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Question for Mark et al


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#1 NAV

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Posted 01 November 2017 - 08:51 AM

Investors Intelligence latest - Bulls 63.5 Bears 14.4. Spread between bulls-bears = 49.1

 

Have we historically seen a bigger spread than this? I don't have the historical data for this. I am curious as to what it looked like in 1987.


Edited by NAV, 01 November 2017 - 08:54 AM.

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#2 da_cheif

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Posted 01 November 2017 - 09:01 AM

we saw these kind of numbers 3 months after the 03 low  ...market kept goin up for 4 more years......when you see AAII with around  80% bulls then you got something to chew on ..current AAII show around 39% bulls     .....the epicenter of primary wave 3 is a once in a lifetime event.....few if any will make the kind of money they should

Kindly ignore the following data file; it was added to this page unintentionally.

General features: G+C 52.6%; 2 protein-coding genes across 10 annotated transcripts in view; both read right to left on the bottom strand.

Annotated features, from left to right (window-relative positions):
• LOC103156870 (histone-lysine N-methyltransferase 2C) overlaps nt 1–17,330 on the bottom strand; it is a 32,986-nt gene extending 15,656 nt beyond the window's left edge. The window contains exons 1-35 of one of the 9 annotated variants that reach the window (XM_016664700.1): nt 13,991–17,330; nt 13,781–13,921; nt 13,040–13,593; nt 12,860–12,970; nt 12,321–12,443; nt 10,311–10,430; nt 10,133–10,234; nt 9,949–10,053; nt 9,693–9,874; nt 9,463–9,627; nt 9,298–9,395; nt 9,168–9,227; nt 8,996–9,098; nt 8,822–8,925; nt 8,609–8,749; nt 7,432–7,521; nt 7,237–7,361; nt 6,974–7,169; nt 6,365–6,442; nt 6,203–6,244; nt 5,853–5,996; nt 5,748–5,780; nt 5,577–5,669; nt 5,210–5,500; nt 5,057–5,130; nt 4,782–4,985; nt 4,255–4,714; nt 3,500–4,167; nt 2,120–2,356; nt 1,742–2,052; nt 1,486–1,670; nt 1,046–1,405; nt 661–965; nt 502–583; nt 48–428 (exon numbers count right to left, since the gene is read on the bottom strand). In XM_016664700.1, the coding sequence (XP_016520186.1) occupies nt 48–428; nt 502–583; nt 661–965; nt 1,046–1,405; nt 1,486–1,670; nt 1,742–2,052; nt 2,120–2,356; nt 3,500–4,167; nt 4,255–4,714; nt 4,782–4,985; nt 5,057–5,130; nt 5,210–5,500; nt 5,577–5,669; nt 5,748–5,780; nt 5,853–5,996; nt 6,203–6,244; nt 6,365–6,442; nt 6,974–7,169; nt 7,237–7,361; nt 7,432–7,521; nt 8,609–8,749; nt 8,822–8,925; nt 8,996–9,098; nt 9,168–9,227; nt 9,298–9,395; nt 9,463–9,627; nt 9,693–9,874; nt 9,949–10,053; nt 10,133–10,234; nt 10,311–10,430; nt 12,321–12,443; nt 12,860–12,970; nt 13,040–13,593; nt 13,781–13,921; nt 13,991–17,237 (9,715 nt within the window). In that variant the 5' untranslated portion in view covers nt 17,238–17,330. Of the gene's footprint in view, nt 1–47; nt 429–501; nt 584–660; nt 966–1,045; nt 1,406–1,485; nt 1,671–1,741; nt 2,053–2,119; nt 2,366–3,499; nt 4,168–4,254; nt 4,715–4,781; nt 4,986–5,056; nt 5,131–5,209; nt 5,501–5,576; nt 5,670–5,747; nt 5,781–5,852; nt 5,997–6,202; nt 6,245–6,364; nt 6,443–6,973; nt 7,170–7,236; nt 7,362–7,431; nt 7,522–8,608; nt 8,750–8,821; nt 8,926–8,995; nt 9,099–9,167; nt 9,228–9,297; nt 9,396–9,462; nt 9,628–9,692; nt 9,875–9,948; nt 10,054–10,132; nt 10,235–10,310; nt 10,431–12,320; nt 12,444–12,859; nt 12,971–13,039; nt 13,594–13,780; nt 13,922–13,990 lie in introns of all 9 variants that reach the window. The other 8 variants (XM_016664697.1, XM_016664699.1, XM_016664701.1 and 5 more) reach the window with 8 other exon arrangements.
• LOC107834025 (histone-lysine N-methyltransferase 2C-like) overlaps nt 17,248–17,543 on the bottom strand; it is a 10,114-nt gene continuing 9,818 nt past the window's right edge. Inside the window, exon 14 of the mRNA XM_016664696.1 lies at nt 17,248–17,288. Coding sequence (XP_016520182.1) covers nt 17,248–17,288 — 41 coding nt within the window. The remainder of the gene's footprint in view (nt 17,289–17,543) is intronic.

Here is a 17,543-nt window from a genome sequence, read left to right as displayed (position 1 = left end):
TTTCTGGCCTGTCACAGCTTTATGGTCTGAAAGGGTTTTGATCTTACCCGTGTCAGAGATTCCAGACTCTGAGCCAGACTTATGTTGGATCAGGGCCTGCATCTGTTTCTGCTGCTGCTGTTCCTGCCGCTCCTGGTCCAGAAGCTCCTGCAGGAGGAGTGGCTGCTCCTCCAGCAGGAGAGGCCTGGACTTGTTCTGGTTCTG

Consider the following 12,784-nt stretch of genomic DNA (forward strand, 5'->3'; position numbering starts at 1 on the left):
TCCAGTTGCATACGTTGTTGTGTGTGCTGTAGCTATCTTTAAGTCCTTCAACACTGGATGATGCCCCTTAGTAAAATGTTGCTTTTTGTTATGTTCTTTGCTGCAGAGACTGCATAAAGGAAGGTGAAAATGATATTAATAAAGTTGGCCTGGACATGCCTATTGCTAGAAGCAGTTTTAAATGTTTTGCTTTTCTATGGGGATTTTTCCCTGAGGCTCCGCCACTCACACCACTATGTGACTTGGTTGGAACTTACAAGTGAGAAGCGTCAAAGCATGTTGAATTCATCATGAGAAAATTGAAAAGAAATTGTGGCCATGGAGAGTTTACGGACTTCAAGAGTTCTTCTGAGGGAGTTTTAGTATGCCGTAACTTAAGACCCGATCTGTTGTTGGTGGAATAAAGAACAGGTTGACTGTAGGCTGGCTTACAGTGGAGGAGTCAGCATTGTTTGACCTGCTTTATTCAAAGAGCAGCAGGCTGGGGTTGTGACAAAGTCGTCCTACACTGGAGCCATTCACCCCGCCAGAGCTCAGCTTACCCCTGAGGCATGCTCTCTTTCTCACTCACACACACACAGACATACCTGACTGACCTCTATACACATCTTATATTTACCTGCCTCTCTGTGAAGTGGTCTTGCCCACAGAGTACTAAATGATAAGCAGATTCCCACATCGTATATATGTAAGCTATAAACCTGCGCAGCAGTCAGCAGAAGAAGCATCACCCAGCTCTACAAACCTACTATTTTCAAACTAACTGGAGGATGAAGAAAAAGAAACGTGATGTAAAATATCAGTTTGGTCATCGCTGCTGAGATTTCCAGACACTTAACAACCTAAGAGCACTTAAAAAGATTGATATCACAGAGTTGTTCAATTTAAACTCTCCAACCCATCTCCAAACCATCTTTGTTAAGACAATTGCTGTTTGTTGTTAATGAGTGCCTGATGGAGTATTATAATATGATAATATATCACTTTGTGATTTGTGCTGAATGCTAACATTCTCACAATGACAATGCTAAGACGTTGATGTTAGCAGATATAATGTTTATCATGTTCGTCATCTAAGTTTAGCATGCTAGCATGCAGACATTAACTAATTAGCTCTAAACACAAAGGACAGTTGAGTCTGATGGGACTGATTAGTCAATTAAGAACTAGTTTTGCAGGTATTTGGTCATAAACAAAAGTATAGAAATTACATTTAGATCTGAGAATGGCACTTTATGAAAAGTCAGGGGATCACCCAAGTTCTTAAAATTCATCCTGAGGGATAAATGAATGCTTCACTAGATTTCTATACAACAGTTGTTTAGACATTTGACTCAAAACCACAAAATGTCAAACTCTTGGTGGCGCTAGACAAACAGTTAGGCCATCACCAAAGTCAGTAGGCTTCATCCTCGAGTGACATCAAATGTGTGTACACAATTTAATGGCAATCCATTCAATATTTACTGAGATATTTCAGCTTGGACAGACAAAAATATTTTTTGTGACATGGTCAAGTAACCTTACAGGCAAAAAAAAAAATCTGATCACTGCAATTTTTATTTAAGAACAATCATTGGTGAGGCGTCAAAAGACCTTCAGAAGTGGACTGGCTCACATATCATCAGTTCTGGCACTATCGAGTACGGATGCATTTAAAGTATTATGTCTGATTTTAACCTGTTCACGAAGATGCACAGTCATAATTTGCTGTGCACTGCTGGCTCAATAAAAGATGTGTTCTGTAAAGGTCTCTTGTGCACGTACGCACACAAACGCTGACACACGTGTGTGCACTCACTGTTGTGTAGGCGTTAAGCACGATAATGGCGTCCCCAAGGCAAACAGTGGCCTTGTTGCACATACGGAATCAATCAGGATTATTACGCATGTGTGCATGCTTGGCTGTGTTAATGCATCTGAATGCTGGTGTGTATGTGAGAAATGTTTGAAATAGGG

#3 da_cheif

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Posted 01 November 2017 - 09:03 AM

Investors Intelligence latest - Bulls 63.5 Bears 14.4. Spread between bulls-bears = 49.1

 

Have we historically seen a bigger spread than this? I don't have the historical data for this. I am curious as to what it looked like in 1987.

in 87 breadth lagged badly thru the summer which produced a bullish C wave decline....that held the apr 86 lows......



#4 libertas

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Posted 01 November 2017 - 09:13 AM

Schaeffer's Research has a table showing returns after the spread reached 40%. It did so twice in 1987, weeks of 1/16 and 8/14. Unfortunately he does not mention how high it went after that.


Edited by libertas, 01 November 2017 - 09:22 AM.


#5 diogenes227

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Posted 01 November 2017 - 10:35 AM

Schaeffer's Research has a table showing returns after the spread reached 40%. It did so twice in 1987, weeks of 1/16 and 8/14. Unfortunately he does not mention how high it went after that.